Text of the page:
Let him go and be happy. He can use some of his China-invested pension to buy lessons in Transcendental Meditation.

Come marvel at this nothing-much 0

Trying to justify Obama’s foreign policy towards North Korea and Iran, the Secretary of State salvages small successes out of a morass of failure. The unimpressive exhibits she holds up for admiration only serve to prove how poor a catch she has netted, how very little she has achieved.

From Commentary’s ‘Contentions’, by Jennifer Rubin:

In a rather devastating interview with Candy Crowley on CNN, Hillary Clinton reveals the misguided premise at the heart of [Obama’s] Iran engagement policy and the disastrous results that have flowed from it. This sequence sums up the failure of engagement:

CROWLEY: I want to bring your attention to something that President Obama said in his inaugural a little more than a year ago.

(BEGIN VIDEO CLIP)

OBAMA: “We will extend a hand if you are willing to unclench your fist.”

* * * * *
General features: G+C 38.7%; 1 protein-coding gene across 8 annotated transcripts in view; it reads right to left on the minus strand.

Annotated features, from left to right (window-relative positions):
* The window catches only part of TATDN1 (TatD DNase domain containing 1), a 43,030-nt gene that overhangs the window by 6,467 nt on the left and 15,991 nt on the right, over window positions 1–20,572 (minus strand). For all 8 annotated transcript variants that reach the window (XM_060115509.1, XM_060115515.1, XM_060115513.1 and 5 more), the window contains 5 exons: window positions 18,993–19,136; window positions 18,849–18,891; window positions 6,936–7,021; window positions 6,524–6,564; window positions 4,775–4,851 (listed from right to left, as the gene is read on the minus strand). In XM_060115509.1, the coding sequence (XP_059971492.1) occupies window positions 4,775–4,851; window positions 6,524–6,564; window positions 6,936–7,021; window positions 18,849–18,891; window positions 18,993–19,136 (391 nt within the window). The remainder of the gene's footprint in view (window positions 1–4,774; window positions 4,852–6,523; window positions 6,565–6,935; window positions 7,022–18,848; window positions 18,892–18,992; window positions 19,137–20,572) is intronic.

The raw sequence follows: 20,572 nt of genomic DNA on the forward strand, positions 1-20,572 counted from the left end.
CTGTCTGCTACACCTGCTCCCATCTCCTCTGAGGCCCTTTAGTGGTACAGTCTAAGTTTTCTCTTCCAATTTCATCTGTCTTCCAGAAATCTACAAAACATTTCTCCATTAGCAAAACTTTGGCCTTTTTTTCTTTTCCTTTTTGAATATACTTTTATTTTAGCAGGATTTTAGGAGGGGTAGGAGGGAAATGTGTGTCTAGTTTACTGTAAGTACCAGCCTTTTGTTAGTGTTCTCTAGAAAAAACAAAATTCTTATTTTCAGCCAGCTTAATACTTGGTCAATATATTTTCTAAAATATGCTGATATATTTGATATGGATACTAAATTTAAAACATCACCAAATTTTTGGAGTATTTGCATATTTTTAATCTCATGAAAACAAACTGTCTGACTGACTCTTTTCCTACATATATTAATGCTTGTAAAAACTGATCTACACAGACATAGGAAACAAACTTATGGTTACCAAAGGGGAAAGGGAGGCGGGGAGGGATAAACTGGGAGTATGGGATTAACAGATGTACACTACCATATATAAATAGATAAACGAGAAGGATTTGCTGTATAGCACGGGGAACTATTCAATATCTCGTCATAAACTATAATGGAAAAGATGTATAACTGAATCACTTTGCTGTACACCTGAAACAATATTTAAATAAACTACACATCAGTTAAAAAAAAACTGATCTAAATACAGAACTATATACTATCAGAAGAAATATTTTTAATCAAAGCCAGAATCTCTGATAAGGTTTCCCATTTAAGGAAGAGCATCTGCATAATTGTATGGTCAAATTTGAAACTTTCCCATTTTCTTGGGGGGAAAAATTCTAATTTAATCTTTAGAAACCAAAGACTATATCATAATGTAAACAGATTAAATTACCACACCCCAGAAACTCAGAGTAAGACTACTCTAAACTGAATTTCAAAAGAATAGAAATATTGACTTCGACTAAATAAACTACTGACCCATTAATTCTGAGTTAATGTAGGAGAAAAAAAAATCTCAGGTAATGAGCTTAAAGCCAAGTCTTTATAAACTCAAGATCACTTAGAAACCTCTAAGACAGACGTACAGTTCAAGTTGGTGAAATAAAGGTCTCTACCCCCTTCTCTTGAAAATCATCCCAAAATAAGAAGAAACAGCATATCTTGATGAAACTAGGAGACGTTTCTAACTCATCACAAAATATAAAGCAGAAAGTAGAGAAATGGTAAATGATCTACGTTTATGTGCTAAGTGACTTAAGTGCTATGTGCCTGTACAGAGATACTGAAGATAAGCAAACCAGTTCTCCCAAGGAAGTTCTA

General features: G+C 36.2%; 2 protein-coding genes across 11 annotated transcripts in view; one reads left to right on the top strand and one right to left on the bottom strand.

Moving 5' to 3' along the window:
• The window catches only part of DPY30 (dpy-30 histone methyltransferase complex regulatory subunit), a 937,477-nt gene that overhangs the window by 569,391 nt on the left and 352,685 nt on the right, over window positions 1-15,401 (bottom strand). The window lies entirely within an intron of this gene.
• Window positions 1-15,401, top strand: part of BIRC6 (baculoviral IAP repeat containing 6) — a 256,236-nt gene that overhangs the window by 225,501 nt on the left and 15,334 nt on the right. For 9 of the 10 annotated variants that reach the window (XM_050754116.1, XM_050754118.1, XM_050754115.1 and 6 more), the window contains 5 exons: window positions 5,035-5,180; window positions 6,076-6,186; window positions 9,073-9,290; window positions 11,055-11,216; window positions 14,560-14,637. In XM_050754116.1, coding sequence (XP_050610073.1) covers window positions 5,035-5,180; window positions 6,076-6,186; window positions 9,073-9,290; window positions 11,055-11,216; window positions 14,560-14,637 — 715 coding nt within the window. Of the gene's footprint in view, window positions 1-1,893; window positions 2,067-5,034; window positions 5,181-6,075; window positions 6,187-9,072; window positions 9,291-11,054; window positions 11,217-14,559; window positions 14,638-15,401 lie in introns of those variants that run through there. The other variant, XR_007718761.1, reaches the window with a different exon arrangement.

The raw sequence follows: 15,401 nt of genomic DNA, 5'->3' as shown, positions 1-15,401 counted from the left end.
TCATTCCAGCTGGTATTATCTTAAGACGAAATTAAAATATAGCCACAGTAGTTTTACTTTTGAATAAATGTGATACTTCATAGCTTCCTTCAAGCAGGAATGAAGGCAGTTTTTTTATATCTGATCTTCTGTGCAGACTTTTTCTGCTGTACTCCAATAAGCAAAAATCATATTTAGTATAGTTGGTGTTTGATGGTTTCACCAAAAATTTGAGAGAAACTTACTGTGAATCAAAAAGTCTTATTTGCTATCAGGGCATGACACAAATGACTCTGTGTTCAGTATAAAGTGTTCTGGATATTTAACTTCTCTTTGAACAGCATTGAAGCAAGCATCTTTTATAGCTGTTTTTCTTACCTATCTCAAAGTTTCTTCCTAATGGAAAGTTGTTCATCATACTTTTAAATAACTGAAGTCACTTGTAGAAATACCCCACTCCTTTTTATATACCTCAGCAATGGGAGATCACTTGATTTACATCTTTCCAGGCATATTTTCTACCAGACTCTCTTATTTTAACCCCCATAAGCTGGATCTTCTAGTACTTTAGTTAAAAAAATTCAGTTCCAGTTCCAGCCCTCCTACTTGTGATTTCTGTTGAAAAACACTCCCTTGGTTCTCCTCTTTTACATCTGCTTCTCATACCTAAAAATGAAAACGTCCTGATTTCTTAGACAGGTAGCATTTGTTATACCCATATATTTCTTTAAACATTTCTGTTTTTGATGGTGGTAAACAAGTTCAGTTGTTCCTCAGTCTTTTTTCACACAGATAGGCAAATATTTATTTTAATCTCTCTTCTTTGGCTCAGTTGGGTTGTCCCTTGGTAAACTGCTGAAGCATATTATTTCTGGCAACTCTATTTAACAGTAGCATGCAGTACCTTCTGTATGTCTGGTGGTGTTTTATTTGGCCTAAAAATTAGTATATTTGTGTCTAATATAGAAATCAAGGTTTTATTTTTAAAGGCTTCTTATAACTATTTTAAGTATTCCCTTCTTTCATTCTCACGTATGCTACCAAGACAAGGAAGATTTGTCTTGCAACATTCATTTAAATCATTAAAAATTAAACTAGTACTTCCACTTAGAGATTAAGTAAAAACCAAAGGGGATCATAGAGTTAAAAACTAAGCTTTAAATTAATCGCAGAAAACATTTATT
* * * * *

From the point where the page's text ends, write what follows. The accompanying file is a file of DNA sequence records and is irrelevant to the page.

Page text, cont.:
(END VIDEO CLIP)

CROWLEY: Has Iran unclenched its fist?

CLINTON: No. But…

CROWLEY: How about North Korea?

CLINTON: No. Not to the extent we would like to see them. But I think that’s — that is not all — all to the story. Engagement has brought us a lot in the last year. Let’s take North Korea first, and then we’ll go to Iran. In North Korea when we said that we were willing to work with North Korea if they were serious about returning to the six party talks, and about denuclearizing in an irreversible way, they basically did not respond in the first instance. But because we were willing to engage, we ended up getting a very strong sanctions regime against North Korea that China signed on to and Russia signed on to. And right now is being enforced around the world.

The effectiveness, however, of the sanctions remains to be seen.

CROWLEY: Did the extended hand of the U.S. help in any way that you point to?

CLINTON: It did, because — because we extended it a neighbor like China knew we were going the extra mile. And all of a sudden said, “You know, you’re not just standing there hurling insults at them. You’ve said, ‘All right. Fine. We’re — we’re willing to work with them.’ They haven’t responded. So we’re going to sign on to these very tough measures.Similarly in Iran — I don’t know what the outcome would have been if the Iranian government hadn’t made the decision it made following the elections to become so repressive.